Different shark species, including bonnethead, blacktip, nurse and lemon sharks have been spotted darting through Longboat Key and into the canals of Buttonwood Harbor, far from their usual habitat.
‘You saw fins at first, just popping up,’ resident John Wagman told WFLA 8. ‘Just something I’d never seen in the canal before.’
Reports of marine predators in the bay started surfacing last week.
‘You could literally walk across the canal on the backs of the sharks in the water,’ resident Janelle Branowner told FOX 13 Tampa Bay. ‘We don’t have healthy water in the bay right now.’
The sharks are invading the area because their usual habitats in Tampa Bay, Sarasota Bay and along the coast from Pasco to Sarasota Counties, have been infested with red tide, which is caused by unusually high blooms of the algae Karenia brevis.
The algae kills marine life by producing a potent toxin that affects their central nervous system.
It can also cause respiratory problems for humans, and has polluted the water, lowered oxygen levels and filled waterways with fish carcasses.
An usually rampant ‘red tide’ in west Florida caused by an algae bloom is forcing sharks to look for safe haven in a inland canal near Longboat Key
A red tide appears on Florida’s Gulf Coast about once a year, but these natural events are becoming more rampant, experts say, with climate change warming waters and allowing the microscopic algae population to flourish.
The red tide has been ‘patchy and persistent since December 2020,’ according to Mote Marine Labs, but the bloom has recently increased in severity.
Last week, the Florida Fish and Wildlife Commission (FFWC) reported massive fish kills in nine West Florida counties.
Five counties reported complaints by humans of respiratory distress related to red tide.
In the first half of 2021, officials have cleaned up more than 600 tons of dead fish caused by the red tide
Water samples from Pinellas County, which includes St. Petersburg and Clearwater, show concentrations of red tide up to 17 times greater than the level considered high.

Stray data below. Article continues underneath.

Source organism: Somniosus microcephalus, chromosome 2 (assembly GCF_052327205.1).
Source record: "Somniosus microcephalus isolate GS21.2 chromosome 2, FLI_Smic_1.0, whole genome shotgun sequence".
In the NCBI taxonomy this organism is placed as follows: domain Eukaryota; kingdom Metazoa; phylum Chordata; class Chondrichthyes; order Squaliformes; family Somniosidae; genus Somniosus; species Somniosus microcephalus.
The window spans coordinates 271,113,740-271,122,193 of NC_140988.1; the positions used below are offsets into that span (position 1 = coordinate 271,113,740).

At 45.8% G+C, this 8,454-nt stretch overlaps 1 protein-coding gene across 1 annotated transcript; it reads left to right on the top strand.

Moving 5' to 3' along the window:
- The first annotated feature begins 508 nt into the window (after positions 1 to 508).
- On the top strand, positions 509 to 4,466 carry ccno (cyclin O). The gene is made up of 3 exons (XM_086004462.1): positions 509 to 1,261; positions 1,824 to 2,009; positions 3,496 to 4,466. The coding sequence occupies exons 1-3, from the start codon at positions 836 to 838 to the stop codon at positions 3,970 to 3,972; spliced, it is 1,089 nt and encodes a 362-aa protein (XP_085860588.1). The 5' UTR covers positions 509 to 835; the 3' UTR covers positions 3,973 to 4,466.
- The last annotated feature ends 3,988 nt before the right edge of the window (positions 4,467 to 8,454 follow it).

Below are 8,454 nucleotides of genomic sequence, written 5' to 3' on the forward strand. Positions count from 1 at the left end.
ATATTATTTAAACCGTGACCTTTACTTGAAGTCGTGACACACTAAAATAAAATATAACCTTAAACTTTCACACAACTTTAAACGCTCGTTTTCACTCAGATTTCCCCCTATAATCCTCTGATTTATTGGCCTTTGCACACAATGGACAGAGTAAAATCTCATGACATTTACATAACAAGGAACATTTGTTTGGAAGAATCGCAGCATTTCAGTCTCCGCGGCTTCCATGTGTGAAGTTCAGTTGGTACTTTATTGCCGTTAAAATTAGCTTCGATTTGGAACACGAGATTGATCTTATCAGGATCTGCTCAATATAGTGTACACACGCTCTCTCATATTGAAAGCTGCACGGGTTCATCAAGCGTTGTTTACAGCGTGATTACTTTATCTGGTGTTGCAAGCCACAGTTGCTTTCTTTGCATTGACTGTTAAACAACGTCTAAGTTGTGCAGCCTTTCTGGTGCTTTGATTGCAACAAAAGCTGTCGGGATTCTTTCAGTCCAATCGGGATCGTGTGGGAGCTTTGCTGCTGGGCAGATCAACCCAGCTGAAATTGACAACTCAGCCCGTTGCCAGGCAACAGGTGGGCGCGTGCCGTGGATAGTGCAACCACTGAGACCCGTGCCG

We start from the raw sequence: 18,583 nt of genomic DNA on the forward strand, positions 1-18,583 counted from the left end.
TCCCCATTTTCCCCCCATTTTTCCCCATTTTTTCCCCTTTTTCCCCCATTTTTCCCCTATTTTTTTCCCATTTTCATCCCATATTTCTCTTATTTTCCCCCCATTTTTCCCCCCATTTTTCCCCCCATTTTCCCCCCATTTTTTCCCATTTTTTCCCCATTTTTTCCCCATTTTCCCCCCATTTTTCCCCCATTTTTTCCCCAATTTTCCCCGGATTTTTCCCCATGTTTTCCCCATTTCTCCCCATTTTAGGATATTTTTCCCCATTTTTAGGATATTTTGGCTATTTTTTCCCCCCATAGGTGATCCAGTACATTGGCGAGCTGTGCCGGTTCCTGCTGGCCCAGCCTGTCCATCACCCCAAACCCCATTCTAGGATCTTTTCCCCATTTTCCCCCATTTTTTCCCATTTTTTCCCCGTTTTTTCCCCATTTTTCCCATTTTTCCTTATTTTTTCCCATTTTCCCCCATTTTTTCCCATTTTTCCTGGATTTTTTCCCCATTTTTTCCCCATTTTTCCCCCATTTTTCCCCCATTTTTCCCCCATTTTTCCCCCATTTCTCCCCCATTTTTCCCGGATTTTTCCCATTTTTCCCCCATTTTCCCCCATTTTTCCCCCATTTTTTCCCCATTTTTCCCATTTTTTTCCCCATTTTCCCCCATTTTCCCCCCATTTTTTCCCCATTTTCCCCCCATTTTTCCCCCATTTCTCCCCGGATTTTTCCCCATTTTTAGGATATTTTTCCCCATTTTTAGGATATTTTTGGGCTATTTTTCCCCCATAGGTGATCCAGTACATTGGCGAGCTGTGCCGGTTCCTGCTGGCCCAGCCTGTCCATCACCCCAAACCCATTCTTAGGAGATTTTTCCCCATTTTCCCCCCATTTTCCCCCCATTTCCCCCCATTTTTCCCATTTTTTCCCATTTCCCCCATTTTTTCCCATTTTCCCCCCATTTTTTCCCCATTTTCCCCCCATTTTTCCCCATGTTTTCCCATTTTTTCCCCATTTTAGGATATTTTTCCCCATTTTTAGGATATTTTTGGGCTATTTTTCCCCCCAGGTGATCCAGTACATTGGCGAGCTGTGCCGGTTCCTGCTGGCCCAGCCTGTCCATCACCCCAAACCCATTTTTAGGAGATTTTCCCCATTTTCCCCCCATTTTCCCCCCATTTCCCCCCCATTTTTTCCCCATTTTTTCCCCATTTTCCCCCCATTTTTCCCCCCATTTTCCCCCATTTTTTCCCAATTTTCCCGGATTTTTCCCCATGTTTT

While scientists have yet to find a ‘smoking gun’ for the unusual blooms, Longboat Key is only a few miles from the abandoned Piney Point fertilizer plant, where a breach in April saw millions of gallons of toxic discharge dumped into Tampa Bay, according to The Guardian.
Bonnethead (pictured), blacktip, nurse and lemon sharks have all been spotted in Longboat Key, far from their usual habitats in Tampa Bay, Sarasota Bay and along the coast from Pasco to Sarasota Counties
Water samples from Pinellas county show concentrations of red tide up to 17 times greater than the level considered ‘high’
Hiding out in the canals is a stopgap measure, experts warn.
‘If it goes on long enough, they’re gonna run out of food and they’re gonna run out of energy,’ Jack Morris, senior biologist at Mote Marine Labs and Aquarium, told WFLA. ‘And unfortunately some of them, if not all of them, will die.’
The name ‘red tide’ comes from the fact that overgrowth of algae can cause the color of the water to turn red, as well as green or brown.
City officials say this summer is the worst red tide they have seen since 2018, when a bloom spread nearly 145 miles and killed larger animals like manatees and dolphins.
Since the 1990s, there have only been four summertime blooms in the area: one in 1995, another in 2005 and, most recently, in 2018.
Hundreds of manatees have already died this year due to algae blooms destroying the seagrass beds they eat to survive.
A red tide is a large ‘bloom’ of toxic algae that appears on Florida’s Gulf Coast about once a year. These natural events are becoming more rampant with climate change warming surrounding waters and allowing the microscopic alga population to flourish. Pictured: The region of West Florida affected by red tide blooms in summer 2021
The Florida Fish & Wildlife Conservation Commission reported that 841 manatee deaths were recorded between January 1 and July 2, breaking the previous record of 830 in 2013 after an outbreak of toxic red tide.
Earlier in July, marine biologists with Mote attempted a novel approach to tackling red tide: Partnering with Woods Hole Oceanographic Institute (WHOI) and the University of Central Florida, they sprayed wet clay to kill algae cells and toxins, a strategy used around the world to combat toxic similar blooms.
According to a statement from Mote, dry clay is mixed with seawater to create a ‘slurry’ that is hosed over the infected water.
As the dense clay particles sink, they combine with red tide cells—hopefully killing them as they bury them in the sediment on the seafloor.
‘This is just the first of what we hope will be several upcoming trials of clay flocculation on active blooms in the wild,’ WHOI scientist Don Anderson said in a statement.
‘What we learn here will help us better understand how conditions in Florida affect its success and how clay flocculation might be tailored to blooms of Karenia brevis, as well as other species of algae, here and elsewhere in the world.’